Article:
STRAGI DI BALLYMURPHY E LA MON, NESSUNA NUOVA INCHIESTA
Families of those murdered in the Ballymurphy Massacre say they are outraged after the British Government rejected calls for an independent investigation into the deaths in August 1971.
On Tuesday Secretary of State Theresa Villiers said she had taken time to consider the families’ proposal for an independent review panel after meeting with them and hearing their stories of loss.
“In my view, the balance of public interest does not favour establishing an independent review,” she explained.
“I do not believe that such a review would provide answers which are not already in the public domain or covered by existing legal processes.
“In reaching this decision, I have sought to balance the strong and clear views of the families with the need to ensure that existing legal mechanisms can continue to carry out their functions without being impeded by an additional process. That includes the ongoing Coroner’s inquests.”
A Catholic priest and a mother-of-eight were among the 10 people shot by paratroopers in the West Belfast area, while an 11th person died of a heart attack during the event.
The Army has claimed that its troops opened fire on the day in question after being shot at by republicans, as it acted to round up suspected paramilitaries after internment was introduced.
However, the families of those killed have always maintained their innocence.
Ms Villiers said she was willing to meet them again.
Notwithstanding this setback, I hope that it will still be possible to find a way for the families to get the truth and to vindicate fully the good names of their loved ones.
Taoiseach Enda Kenny
Previous calls for an independent investigation have been refused by the Secretary of State.
The NIO statement said an additional review would cut across the ongoing legal process of fresh inquests which have been opened by the Attorney General for Northern Ireland.
It added that should the inquests reveal indications of criminal activity, “it would be a matter for the PSNI and independent prosecuting authorities to judge whether prosecutions should be pursued.”
Solicitor Padraig O’Muirigh said the families are considering a judicial review proceedings against the decision.
He said: “In my view, this panel would complement that process. We’ve seen, if you compare this to Hillsborough, those families had an independent panel, and now have an inquest and it clearly wasn’t seen as something that would impede those inquests.”
Mr O’Muirigh said the families would continue with their campaign for an independent panel as they do not have confidence in any future HET investigations.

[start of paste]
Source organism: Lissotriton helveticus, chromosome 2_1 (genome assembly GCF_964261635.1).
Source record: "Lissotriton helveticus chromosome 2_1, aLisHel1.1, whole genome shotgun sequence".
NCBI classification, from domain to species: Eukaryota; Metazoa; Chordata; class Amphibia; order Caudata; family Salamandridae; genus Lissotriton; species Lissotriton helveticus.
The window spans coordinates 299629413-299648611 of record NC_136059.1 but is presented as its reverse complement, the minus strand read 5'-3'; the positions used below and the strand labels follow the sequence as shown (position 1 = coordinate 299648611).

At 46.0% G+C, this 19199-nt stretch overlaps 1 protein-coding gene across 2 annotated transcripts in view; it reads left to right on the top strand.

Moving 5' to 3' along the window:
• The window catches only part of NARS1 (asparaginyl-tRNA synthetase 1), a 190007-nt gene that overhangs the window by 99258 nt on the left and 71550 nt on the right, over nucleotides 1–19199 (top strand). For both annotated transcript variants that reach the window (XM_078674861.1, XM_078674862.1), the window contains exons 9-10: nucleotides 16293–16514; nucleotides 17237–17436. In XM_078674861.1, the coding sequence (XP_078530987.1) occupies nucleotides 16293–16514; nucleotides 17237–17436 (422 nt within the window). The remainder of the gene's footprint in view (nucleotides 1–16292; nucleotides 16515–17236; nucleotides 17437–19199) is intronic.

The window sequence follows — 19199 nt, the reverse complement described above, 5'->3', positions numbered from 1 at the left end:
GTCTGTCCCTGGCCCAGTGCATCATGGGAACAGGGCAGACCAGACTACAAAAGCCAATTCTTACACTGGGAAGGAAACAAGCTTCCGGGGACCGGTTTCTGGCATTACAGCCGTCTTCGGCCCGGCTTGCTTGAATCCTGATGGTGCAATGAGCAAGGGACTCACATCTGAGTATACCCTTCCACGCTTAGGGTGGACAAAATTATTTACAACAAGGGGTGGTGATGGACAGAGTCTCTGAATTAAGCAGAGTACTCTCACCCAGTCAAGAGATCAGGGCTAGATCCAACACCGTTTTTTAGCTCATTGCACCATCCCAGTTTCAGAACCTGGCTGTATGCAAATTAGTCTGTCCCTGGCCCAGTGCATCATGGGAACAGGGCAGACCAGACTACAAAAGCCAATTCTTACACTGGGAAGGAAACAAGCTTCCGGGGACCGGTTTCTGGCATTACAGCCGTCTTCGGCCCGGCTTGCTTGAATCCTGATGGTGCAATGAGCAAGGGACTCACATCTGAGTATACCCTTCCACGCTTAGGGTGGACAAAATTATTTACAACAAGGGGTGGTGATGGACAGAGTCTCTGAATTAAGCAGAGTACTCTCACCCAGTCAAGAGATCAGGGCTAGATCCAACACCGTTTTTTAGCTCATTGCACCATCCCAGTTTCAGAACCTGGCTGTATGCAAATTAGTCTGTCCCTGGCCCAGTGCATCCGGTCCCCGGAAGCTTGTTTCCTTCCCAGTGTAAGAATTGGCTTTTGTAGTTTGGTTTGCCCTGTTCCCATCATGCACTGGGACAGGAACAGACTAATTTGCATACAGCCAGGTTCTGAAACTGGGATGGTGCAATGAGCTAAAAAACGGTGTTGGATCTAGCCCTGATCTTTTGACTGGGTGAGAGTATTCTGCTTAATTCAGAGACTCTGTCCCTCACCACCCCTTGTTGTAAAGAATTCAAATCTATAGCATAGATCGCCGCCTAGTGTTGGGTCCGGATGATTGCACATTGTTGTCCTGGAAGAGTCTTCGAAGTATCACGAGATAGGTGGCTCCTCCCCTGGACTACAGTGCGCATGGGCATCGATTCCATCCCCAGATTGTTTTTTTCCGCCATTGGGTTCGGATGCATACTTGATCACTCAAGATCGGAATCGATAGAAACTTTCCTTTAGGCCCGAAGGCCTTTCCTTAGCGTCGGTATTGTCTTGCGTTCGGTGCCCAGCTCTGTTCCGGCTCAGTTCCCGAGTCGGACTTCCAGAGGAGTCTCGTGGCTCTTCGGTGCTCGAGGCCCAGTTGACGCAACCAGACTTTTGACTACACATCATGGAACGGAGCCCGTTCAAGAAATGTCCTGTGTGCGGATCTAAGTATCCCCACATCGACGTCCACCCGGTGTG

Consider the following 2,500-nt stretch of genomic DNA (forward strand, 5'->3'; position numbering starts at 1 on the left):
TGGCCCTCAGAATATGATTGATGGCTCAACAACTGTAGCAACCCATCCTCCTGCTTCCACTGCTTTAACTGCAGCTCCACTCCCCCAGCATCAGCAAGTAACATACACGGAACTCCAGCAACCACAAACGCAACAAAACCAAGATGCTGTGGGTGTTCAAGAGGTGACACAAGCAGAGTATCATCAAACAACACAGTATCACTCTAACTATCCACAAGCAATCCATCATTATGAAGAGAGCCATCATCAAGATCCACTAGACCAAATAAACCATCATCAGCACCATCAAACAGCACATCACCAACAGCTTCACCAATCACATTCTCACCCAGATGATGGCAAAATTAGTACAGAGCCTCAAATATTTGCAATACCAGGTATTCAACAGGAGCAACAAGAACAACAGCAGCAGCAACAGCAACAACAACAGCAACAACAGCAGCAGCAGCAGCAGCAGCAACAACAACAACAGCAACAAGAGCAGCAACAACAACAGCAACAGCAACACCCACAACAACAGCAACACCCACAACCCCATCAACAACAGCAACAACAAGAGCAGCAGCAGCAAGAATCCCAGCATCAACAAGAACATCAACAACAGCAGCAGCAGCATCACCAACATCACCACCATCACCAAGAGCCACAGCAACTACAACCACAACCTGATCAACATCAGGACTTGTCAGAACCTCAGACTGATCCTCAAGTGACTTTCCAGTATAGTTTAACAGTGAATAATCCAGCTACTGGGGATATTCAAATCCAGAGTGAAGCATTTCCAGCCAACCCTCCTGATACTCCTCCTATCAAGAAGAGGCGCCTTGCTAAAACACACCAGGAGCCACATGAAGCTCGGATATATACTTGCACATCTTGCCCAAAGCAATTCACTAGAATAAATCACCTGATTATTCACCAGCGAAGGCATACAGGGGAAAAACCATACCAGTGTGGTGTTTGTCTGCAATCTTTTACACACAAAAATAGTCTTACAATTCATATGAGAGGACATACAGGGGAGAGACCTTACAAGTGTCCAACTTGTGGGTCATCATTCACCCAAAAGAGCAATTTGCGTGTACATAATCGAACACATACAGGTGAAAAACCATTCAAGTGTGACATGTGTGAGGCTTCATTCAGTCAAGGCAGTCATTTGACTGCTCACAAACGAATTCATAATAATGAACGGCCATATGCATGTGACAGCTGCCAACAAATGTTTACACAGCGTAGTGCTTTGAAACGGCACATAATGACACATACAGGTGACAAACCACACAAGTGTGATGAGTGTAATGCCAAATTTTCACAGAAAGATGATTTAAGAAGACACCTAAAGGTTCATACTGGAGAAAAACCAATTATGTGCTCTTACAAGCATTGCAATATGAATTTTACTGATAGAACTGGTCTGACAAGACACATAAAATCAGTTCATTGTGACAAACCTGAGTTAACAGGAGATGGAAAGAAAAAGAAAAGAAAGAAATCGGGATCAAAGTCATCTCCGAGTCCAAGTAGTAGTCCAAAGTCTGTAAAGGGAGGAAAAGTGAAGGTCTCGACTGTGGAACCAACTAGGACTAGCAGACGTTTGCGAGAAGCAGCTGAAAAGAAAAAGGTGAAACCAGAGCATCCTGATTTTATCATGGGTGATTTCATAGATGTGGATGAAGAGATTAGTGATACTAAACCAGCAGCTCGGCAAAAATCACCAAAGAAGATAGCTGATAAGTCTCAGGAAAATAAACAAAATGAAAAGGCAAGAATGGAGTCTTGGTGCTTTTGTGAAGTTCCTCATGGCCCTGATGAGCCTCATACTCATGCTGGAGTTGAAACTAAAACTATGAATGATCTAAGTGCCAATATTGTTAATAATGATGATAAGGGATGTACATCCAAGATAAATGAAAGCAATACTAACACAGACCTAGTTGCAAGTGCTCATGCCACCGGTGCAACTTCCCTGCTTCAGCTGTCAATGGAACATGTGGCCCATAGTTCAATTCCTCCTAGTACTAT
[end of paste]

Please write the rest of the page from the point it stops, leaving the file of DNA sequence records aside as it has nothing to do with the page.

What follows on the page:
Taoiseach Enda Kenny, who has met the families and supports the call for a review, expressed disappointment.
“Following our meeting in January, I wrote to Prime Minister Cameron asking that the families’ request for a limited review be granted. I also raised the matter with him at our meeting in London on 11 March.
“Consequently, I am disappointed with today’s news, which I know will come as a blow to the families.”
The NIO also stated that the Secretary of State had also informed families affected by the La Mon House bombing that she had decided not to initiate a de Silva type review into the case.
Twelve Protestant people, including a RUC reservist, were killed in the IRA bombing of a hotel in the countryside outside Belfast in February 1978.
“I understand that this is not the decision they were hoping for, but I do not believe that an independent review would reveal new evidence or reach a different conclusion from the investigations that have already taken place,” Ms Villiers said.
The families of those who died in the La Mon house hotel bombing by the IRA in 1978 have been told they will not be granted an independent review into the atrocity.
Secretary of State Theresa Villiers wrote to families on Monday telling them she would not be ordering a probe as she did not feel it would “reveal new evidence or reach a different conclusion from the investigations that have already taken place”.
East Belfast MLA Michael Copeland said the decision was a devastating one for victims.
Ms Villers, who on Tuesday also announced there would be no independent review into the Ballymurphy killings, said she was aware there would be disappointment at the news.
“After consultation and careful consideration, I have decided not to initiate a de Silva type review into the La Mon House bombing,” said Ms Villiers. “I have written to the families advising them of my decision.
“I understand that this is not the decision they were hoping for, but I do not believe that an independent review would reveal new evidence or reach a different conclusion from the investigations that have already taken place.
“I was very moved by my meeting with the families and I know that no matter how much time passes, the pain experienced by the victims of this shocking atrocity remains. I continue to offer my sincerest sympathy to the families for the loss of their loved ones and the injury they have suffered.”
Mr Copeland said anyone with information on the bombing should not be allowed to stay silent on the matter.
“When I met with the Secretary of State last year along with families affected by La Mon, we spoke of our disappointment at the lack of new information contained in the HET report into the bombing. Today’s decision will only serve to frustrate the victims who have had great patience in their wait for the truth of La Mon.
“There are people out there who know what happened that day, know why it happened and know who gave the orders for it to happen. It is disturbing that they continue to keep the families in the dark.
“Today will be hurtful for those families of the innocent people who were so disgracefully and unforgivably targeted on 17 February 1978. I will continue to help and support them in their fight for truth.”